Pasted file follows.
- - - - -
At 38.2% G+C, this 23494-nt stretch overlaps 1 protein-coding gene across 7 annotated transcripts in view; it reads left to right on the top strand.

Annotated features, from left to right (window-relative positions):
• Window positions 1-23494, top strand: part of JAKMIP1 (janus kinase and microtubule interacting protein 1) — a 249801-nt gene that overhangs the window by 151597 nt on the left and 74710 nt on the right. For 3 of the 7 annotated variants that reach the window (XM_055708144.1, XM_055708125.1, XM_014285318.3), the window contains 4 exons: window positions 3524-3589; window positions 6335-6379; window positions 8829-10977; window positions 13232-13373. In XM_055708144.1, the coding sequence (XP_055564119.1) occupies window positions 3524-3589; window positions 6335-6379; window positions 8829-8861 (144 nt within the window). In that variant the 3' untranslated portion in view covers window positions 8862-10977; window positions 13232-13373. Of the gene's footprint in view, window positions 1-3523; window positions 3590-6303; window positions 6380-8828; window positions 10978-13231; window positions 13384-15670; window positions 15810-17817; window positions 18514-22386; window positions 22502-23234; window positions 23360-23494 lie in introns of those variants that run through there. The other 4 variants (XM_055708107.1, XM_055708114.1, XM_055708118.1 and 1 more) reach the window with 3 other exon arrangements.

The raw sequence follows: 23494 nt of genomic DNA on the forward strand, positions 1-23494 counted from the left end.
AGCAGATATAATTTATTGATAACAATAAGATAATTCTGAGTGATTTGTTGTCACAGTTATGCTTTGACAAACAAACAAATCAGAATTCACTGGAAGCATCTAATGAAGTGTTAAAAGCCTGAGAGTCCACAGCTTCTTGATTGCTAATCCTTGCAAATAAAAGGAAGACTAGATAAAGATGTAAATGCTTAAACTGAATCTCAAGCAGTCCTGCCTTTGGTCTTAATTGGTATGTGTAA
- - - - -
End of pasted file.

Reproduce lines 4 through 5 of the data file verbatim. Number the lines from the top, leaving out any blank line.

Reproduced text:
The raw sequence follows: 23494 nt of genomic DNA on the forward strand, positions 1-23494 counted from the left end.
AGCAGATATAATTTATTGATAACAATAAGATAATTCTGAGTGATTTGTTGTCACAGTTATGCTTTGACAAACAAACAAATCAGAATTCACTGGAAGCATCTAATGAAGTGTTAAAAGCCTGAGAGTCCACAGCTTCTTGATTGCTAATCCTTGCAAATAAAAGGAAGACTAGATAAAGATGTAAATGCTTAAACTGAATCTCAAGCAGTCCTGCCTTTGGTCTTAATTGGTATGTGTAA